“Times are Tough” and “Cash is King.” Clients who used to survive waiting on receivables are finding it increasingly harder to maintain their cash flow.
Several weeks ago, I received an urgent call from one of my favorite clients — you know the type, the ones you like who usually listens to you or with whom you may have a disagreement, but in the end there is a mutual respect.
He’s always telling me he is “just a pipefitter,” yet built an HVAC company with 20 employees that grosses more than $5 million annually. It turns out he needed $50,000 for Friday in order to pay his unions. If he’s late, penalties on late union fees can exceed 20 percent.
To compound the problem, the credit line secured by his home was recently cut off, and although he has shown a profit the last three years, no bank wants to loan him money because he is in a “risky” industry based on today’s economy. Yet, he usually has at least $500,000 in accounts receivables sitting on his balance sheet.
My solution for him was to factor his receivables — not a perfect solution, but workable. Under certain conditions, factor finance companies or other business entities may be willing to purchase a business’ accounts receivables, giving the business cash for a certain percentage of the receivables up front, with the remainder (minus a fee) to follow as payment is received from the customers.
In theory, it’s a win/win transaction. The business gets an instant injection of cash, and the factor earns a fee for its services. So when I searched online for factor companies, what came up was The Receivables Exchange (www.receivablesxchange.com). What a remake on an old idea, and what an awesome technology platform for our horrible credit environment!
The Receivables Exchange connects buyers and sellers in a real-time auction marketplace to buy and sell receivables. Small- and mid-sized businesses (sellers) quickly and easily monetize their accounts receivables by posting their outstanding invoices to be bid on in real-time by a global network of accredited institutional investors (buyers). By selling their receivables in an open, competitive marketplace, sellers reduce their cash conversion cycles, gain access to competitively priced capital and reinvest that cash into growing their business.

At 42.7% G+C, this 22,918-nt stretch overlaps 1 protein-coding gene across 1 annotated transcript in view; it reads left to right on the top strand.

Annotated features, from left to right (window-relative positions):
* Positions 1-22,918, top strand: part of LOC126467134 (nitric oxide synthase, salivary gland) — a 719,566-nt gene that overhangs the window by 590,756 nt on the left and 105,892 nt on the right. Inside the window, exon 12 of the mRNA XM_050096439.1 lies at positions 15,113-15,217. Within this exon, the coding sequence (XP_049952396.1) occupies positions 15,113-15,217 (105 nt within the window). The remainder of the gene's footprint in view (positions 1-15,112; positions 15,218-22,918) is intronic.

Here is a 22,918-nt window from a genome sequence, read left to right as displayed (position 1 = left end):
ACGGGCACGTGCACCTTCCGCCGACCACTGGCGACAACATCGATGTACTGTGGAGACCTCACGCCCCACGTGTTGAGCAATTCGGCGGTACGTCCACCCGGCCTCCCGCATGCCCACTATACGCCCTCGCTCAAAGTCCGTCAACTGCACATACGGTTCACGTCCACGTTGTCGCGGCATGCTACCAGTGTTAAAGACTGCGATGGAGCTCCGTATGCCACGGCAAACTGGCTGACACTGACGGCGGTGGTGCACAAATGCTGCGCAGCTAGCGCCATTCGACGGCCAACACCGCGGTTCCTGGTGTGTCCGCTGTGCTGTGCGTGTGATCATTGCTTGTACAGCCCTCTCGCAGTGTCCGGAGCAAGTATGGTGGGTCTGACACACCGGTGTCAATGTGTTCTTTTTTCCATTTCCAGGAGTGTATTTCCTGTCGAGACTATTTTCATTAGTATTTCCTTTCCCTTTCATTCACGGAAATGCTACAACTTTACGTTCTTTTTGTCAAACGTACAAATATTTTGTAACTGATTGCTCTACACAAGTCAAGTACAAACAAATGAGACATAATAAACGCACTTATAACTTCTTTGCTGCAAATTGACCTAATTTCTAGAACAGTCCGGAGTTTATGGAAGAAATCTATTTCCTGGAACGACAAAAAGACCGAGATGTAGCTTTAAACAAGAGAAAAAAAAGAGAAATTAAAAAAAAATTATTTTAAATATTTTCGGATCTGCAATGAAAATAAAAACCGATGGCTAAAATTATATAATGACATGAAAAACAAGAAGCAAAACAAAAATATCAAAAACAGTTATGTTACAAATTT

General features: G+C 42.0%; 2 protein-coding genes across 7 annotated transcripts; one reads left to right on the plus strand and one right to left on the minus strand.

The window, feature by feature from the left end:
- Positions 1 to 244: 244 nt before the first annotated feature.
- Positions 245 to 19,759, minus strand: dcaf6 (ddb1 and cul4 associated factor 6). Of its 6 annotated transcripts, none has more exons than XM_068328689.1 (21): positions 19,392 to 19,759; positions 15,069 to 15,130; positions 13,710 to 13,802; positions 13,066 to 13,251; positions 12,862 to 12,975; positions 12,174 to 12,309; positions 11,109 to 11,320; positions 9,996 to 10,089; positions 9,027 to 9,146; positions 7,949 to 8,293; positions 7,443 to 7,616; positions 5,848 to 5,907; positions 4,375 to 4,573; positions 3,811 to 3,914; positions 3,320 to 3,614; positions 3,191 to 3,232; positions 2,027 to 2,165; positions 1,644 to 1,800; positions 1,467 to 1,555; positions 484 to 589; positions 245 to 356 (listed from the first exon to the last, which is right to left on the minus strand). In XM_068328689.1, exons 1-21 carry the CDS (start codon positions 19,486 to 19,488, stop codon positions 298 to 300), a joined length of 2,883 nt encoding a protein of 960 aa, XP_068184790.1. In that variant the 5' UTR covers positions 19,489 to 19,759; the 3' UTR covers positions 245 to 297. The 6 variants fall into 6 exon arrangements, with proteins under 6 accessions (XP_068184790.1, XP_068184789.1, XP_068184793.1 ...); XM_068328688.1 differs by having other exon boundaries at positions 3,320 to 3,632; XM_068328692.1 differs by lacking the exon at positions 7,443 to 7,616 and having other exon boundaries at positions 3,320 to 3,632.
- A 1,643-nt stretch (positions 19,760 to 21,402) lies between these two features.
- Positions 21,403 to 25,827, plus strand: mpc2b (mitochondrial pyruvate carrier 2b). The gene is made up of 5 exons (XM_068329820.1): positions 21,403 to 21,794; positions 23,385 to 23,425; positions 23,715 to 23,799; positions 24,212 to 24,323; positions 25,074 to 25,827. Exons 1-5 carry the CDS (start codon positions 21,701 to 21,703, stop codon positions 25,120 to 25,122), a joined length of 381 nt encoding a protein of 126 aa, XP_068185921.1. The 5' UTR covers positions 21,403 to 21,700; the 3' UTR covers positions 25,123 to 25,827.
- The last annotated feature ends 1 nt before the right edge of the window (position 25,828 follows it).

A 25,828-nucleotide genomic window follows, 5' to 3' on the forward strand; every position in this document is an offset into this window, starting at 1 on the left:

Known as the “eBay of Working Capital” and covered in The Wall Street Journal, The New York Times, Forbes, CFO and Inc., the service is specifically designed to help businesses optimize their cash flow management to increase liquidity.
What I personally like about this idea is the confidentiality aspect — no one knows a third party is involved. An account with JP Morgan is opened in the client’s name to collect payments, sweeping to the seller’s account each day. All the client’s original customer knows is that payment now goes to a JP Morgan bank account. This information comes from the seller, so you hide the fact that you are selling your receivables. The customer is also not required to sell all his receivables; he can pick and choose the ones he wants to sell and the frequency.
Like eBay, as you build successful transaction history on the Exchange, your discount rates begin to drop. You become a hot seller and buyers fight for your receivables, thereby driving the costs down.
In these challenging economic times, the nation’s small- and mid-sized businesses continue to bear the brunt of the credit squeeze. Many turn to alternative sources of business financing, and more businesses across more industries are selling receivables to fund their growth of their business. Companies ranging from technology to manufacturing, media to construction and distribution to staffing — from $1.5 million to more than $500 million — embrace receivables financing as a means of improving their cash flow. The Receivables Exchange’s new online marketplace has seen greater than 300 percent quarter-over-quarter growth.
I took my client through the online approval process, and he is now in the process of selling his first receivable. More than that, he now has another option when faced with a cash flow crunch.
Guess who is still his favorite accountant and who is my favorite client?
Jody L. Padar, CPA, MST, is a partner/shareholder with James J. Matousek CPA,
Ltd in Mount Prospect, Ill. Contact her at 847-255-7212 or firstname.lastname@example.org.